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How we can (finally) put an end to ‘manels’

Imogen Coe is Dean, Faculty of Science, Ryerson University.

The Globe and Mail's public health reporter André Picard recently withdrew from an invited panel at the 2017 Trottier Public Science Symposium at McGill University. "Regretfully, I've withdrawn from the #TrottierSymposium roundtable," he tweeted, "because it consists of 10 men." He received an outpouring of appreciation for holding the organizers of the event accountable for failing to put together a panel that looked like McGill, Montreal, Canada or the world.

The organizers should not need reminding that women are 50 per cent of humanity and are involved in all aspects of public life, science, arts, politics and many other human endeavours. Women have expertise, opinions, perspectives and insights. They also have voices that deserve to be heard. So it is a reasonable expectation that discussion and debate in many venues, panels and meetings held in Canada in 2017 would include men and women of different demographics.

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All-male panels have become known derisively as "manels" and have their own Tumblr blog. The range of topics on which men (and usually white men) are, apparently, exclusively experts is impressive and includes (but is not limited to) sustainable cities, infection biology, street photography, forestry research, youth economics, bioinformatics, block-chain technology and, remarkably, obstetrics, gynecology and infertility. Social media shaming has extended from "manels" to conferences, where the hashtag #YAMMM has gained popularity as people share examples of "yet another mostly male meeting." Lack of diversity on panels and in conferences is being called out.

The value of diversity as an economic imperative is well established. Diverse teams are more innovative and produce better outputs. Last week, at the Canadian Science Policy Conference, I hosted and moderated a panel on "Embedding equity, delivering diversity; The next 150 years in science." The CSPC lays out clear expectations for diversity in panels and learning to disrupt our natural unconscious bias enables intentionality around choosing to be inclusive. Consequently, our discussion on the topic of equity and diversity in STEM in Canada from the perspectives of gender, ethnicity, First Nations, disabilities, and age, was rich, substantive, thought-provoking and meaningful.

In contrast, at the same meeting, a session entitled "Artificial intelligence and discovery science: Playing to Canada's strengths" consisted of 14 panelists of whom only two were female. One of 14 appeared to be from a visible minority and all were from an older demographic. (The composition of this panel was clearly in contravention of CSPC expectations.) One panelist made a comment about investments – our taxpayer dollars – being used to start a dating service for the "fellows" working in Montreal so they could find partners, have babies and thus stay. Social media shaming for this sexist remark quickly followed.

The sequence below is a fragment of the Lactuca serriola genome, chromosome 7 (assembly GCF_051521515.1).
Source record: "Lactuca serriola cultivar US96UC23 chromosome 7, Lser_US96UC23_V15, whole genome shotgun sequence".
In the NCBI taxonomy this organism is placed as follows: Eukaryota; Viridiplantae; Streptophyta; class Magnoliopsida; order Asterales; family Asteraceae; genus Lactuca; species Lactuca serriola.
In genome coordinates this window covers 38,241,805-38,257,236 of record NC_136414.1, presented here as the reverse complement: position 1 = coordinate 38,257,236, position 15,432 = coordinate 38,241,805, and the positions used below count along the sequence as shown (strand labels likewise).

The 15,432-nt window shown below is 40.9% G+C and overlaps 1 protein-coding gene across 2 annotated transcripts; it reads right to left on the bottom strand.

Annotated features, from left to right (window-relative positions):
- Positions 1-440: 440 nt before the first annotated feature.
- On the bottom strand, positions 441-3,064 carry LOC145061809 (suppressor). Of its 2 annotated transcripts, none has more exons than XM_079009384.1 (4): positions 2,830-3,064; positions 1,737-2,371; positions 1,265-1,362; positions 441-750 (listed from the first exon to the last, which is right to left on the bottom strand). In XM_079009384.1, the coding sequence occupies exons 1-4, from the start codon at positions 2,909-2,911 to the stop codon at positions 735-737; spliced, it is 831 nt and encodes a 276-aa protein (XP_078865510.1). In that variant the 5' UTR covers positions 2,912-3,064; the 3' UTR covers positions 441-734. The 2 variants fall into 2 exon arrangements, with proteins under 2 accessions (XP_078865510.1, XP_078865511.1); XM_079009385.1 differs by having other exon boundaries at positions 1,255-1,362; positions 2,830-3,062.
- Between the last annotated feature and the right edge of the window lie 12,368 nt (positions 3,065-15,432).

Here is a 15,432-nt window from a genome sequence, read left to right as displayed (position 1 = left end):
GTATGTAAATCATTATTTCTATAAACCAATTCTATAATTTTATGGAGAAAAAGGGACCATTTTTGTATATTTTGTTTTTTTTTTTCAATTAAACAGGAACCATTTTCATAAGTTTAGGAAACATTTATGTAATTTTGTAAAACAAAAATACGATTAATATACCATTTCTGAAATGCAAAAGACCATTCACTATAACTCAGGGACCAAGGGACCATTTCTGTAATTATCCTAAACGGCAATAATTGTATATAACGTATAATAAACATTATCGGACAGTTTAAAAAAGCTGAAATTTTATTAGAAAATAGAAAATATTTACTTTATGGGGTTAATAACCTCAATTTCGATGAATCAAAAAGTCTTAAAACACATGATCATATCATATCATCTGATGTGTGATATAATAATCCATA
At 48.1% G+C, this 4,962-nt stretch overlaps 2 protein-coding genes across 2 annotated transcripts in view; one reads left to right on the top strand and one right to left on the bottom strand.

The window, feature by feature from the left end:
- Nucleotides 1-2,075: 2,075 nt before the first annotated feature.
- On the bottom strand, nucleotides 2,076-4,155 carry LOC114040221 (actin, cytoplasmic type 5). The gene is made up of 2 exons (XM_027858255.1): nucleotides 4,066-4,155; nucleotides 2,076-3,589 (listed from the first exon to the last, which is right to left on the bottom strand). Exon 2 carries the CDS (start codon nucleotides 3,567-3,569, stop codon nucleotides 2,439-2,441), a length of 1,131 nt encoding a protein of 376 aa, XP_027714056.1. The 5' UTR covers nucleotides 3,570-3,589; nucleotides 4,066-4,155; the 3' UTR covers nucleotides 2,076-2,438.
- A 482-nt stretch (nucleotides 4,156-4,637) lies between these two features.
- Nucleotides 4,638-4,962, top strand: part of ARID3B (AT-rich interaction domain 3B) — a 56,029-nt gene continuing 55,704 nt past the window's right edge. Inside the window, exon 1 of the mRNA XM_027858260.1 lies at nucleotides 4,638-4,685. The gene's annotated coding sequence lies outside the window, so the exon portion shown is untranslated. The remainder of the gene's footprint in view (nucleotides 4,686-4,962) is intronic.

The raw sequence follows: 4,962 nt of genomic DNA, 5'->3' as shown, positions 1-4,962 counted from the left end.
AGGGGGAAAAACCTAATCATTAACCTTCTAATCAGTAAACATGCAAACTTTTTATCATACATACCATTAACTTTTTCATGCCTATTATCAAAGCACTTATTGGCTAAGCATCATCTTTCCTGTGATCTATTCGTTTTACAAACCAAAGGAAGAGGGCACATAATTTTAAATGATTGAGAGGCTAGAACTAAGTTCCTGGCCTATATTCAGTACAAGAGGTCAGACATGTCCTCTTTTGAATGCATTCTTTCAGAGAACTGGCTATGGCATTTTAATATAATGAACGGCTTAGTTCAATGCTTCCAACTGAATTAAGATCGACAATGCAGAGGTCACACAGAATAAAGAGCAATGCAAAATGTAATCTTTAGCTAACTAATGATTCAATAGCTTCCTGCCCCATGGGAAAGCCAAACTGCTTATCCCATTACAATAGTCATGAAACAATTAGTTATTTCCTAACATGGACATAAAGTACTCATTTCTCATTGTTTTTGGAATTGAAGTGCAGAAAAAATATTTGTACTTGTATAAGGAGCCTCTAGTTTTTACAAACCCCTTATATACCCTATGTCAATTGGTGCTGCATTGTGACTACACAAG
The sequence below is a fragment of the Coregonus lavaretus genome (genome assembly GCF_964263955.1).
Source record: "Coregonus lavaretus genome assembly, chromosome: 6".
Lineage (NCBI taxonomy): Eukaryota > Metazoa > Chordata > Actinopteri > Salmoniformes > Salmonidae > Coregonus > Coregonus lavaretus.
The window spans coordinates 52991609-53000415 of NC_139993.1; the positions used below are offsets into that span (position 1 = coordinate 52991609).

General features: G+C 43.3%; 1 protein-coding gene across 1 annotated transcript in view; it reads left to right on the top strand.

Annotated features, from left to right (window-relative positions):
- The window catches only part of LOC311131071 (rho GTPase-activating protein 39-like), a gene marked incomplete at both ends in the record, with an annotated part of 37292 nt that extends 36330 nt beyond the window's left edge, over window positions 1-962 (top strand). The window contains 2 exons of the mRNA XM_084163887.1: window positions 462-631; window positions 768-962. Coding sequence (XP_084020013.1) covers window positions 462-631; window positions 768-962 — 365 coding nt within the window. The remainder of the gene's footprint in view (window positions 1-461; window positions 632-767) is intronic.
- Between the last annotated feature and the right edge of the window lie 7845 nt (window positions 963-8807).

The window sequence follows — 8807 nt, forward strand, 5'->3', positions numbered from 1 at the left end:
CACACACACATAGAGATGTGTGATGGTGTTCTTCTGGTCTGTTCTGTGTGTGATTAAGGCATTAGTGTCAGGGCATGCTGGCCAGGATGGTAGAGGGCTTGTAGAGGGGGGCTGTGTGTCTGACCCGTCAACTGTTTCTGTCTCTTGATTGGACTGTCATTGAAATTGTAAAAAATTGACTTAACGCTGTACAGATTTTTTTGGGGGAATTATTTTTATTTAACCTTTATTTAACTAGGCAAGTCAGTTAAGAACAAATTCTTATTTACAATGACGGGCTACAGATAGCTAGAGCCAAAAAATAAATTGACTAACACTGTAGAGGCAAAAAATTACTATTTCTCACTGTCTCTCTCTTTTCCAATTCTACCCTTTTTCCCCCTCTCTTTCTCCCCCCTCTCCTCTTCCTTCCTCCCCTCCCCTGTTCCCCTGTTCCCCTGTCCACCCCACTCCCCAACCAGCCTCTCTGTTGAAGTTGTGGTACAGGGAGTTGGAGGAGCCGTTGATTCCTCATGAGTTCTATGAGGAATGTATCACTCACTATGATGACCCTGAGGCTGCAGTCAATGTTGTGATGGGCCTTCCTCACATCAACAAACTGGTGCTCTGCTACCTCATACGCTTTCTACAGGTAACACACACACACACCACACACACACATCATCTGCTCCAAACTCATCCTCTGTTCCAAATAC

The more pressing question is who has a platform to speak to a topic? Why have they been given that platform? And are there others who can contribute and bring different perspectives? Panels, conferences, meetings and teams are better because of diversity and the world of AI is an example where failure to embrace diversity will cost us all.

The opportunities and potential for AI and machine learning as transformational technologies are enormous, but concerns over the lack of diversity in research and development teams has been well reported and the bias that exists in current forms of AI/ML, have been known for years. Google Translate has a male default and shows the same gendered bias in language as exists in society. Gendered innovation is a real issue that requires an awareness that teams involved in innovation be diverse and inclusive and that this leads to better outcomes. For our science, our research, our governance, and yes, our panels and conferences.

Whether we are in science, business, industry, government or academia, we can all act with intentionality in terms of who is asked to participate in a discussion in a public forum. Men can formally pledge not to be on an all-male panel and, when asked, can be ready with a list of five women or members of under-represented groups who could be asked instead. Organizers have many resources at their fingertips to find experts who are also women. Leaders in all fields can make clear public statement to their communities (such as a scientific organization) that panels and meetings that look like humanity can be highly impactful. Hold others accountable. Jenny Martin, an Australian doctor, published a guide with 10 simple rules to achieve conference-speaker gender balance. Be aware of "conference speaker bingo" – a card full of excuses for not having more female speakers – and don't be the conference that wins.

Denise O'Neil Green, vice-president of diversity at Ryerson University, reminds us that diversity is a fact while inclusion in a choice.

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And Melanie Goodchild, the Senior Indigenous Research Fellow and Ambassador at The Waterloo Institute for Social Innovation and Resilience, reminded me of something that voices like André Picard already know: We all have an obligation to share the platform.

Black on Bay Street: Hadiya Roderique's three ways to retain diverse talent (The Globe and Mail)
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